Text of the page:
Cryptocurrency in the travel and tourism industry

Bitcoin and similar digital currencies are used in a wide range of sectors, and travel and tourism is no exception. Several currencies have emerged that allow traditional style transactions for booking travel, while other services include sharing data and information among providers. The diversity in travel cryptocurrency is offering a different way to complete transactions with some merchants providing local and global discounts to members of the network.

Ways you can use cryptocurrency on your next vacation

With the growing number of merchants accepting digital cash as a method of payment, using this form of currency can help you buy products and services before and after your vacation. Platforms such as aBitSky accept Bitcoin to purchase plane tickets, and with the rise in the sharing economy, sites such as Destina let you reserve accommodation for your next break. Other areas where you spend cryptocurrency on your vacation include services such as car rental with some websites linking you to vendors that accept this form of currency as payment.

What’s the future of digital currency?

Jeremy Britton from 24 Hour Wealth Coach says: “Back in the day” the vast majority of trades for goods and services were based in trading *other* goods or services. For example, Fiat currency was created to make barter easier for trading and for transportation. It was easier to carry a few gold coins, rather than herding quantities of cattle! Over time, paper currency also replaced large amounts of gold; again, this was for ease of transportation.

“Seeing as cryptocurrency is completely weightless and borderless, it is easy to see how it will ultimately replace the paper-based cash system. However, I feel that this will take a few years, as human psychology has to reach its “tipping point”. With recent advances in technology, we have seen how the internet and email has basically replaced traditional industries, such as TV, billboards, post office letters, DVD’s and phone calls, within a couple of decades. It may take another 10-20 years for cryptocurrency to be the first choice for many, but on the way to mass adoption, many millionaires will be created from the early-adopters of this new technology.”

As for the healthcare industry TimiChain Blockchain “provides an impenetrable, decentralized method of storing health information bringing peace-of-mind to a healthcare eco-system continually under threat of attack,” said Joyce Lignell, head of the advisory board. She goes on to state that “We’re ramping up pilot programs and its go to market strategy very quickly,”

Zhi Xu, Director at X Plan Business Development adds: “The US Dollar could hardly be called a global currency when it was invented; gold was. Gold is shiny, easy to decorate things, perfect to use in industries, hard to find, and most of all, it is irreplaceable. However, it is also heavy, hard to trade in large quantities. Then, US dollar became its representative due to the power behind it.

History repeats itself all the time, and now is a turning point for cyptocurrencies. There are far too many kinds, and conflicts are necessary to determine which one represents all value. Secondly, they must be legalised to be acknowledged by everyone. There are countries admitting Bitcoin’s lawful position, but currently it’s not enough.”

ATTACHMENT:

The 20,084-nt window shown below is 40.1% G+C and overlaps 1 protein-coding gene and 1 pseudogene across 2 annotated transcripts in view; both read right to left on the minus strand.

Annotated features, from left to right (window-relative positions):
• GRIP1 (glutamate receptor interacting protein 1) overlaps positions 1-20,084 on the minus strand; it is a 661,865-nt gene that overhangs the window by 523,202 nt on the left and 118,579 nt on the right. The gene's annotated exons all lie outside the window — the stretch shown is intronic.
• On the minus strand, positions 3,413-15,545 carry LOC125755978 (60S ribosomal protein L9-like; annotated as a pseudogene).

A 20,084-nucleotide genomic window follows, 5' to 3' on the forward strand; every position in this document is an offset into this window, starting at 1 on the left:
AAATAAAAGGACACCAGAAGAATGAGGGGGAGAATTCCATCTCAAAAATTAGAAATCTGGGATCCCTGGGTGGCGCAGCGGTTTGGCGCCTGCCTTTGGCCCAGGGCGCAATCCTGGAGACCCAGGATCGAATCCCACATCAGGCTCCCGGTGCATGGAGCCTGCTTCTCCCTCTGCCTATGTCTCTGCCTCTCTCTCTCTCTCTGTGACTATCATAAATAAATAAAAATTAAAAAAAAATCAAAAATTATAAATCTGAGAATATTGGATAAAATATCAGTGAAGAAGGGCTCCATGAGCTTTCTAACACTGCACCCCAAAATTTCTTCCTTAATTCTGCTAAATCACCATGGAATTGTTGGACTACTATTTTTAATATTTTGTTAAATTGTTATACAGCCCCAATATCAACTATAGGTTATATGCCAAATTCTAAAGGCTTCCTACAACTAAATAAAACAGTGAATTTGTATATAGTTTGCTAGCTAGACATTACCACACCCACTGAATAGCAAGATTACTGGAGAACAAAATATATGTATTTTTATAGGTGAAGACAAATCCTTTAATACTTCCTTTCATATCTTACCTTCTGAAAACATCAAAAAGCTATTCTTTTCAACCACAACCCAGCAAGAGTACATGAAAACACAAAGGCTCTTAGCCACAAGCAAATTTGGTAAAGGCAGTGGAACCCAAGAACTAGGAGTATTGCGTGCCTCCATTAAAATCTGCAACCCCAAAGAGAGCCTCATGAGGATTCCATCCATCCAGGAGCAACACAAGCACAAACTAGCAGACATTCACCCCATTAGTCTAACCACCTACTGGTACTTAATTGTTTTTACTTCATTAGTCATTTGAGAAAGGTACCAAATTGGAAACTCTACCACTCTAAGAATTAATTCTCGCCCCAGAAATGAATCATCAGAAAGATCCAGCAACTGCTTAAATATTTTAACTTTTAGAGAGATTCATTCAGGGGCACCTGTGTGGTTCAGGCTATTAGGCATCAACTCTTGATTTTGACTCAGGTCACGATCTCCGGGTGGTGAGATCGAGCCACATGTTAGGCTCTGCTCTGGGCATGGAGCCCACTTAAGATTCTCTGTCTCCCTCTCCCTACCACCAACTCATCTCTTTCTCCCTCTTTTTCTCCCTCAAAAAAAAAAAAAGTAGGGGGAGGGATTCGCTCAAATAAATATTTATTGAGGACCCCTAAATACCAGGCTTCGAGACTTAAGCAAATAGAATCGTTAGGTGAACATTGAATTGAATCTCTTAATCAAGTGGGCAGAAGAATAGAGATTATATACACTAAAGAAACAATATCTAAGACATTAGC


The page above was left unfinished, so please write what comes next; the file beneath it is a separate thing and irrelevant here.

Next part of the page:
It’s difficult to predict the future of cryptocurrency as the market has seen some significant fluctuations since its peak at the end of 2017. It is, however, a method of monetary exchange that is being more readily adopted by larger organizations that are looking to make all methods of transactions more accessible to its consumers. There is still some way to go before it becomes a widely used form of currency but with the innovations in FinTech advancing at a fast pace, it may eventually become the new norm in the future.

George Hartley, CEO and Co-Founder of Sendy, says: “While I don’t think any cryptocurrency will be used as a major currency in the next 1-2 years, there is a high potential for digital currencies to be widely used throughout the world at some point in the future. However, in order for that to happen, the community needs to solve a few glaring problems currently affecting crypto.

“One of these problems is transaction times. At current throughput, Bitcoin has capacity for 3-7 transactions per second, compared to an average of 2000 transactions per second on Visa or MasterCard. New developments and projects such as Segwit and the Lightning Network should have positive impact when it comes to improving transaction times and increasing adoption of the currency.”

Will cryptos become the primary currency in use? If so why, and how long will it take?

Nathan Birch, founder of binvested and successful investor debated: “This may or may not happen. I feel that there will be a demise of the dollar over the next decade which will inevitably leave the dollar to die and be hyperinflated. This may leave the governments and central banks to replace with a new dollar or a digital dollar which will be bad if centrally controlled. I see crypto being an alternative for this and a trusted source which won’t be able to be manipulated and controlled and if the network effect becomes larger and greater than what it is currently it quiet will be used as the go to currencyy for the people. I certainly feel it’s still in its infancy phases right now.”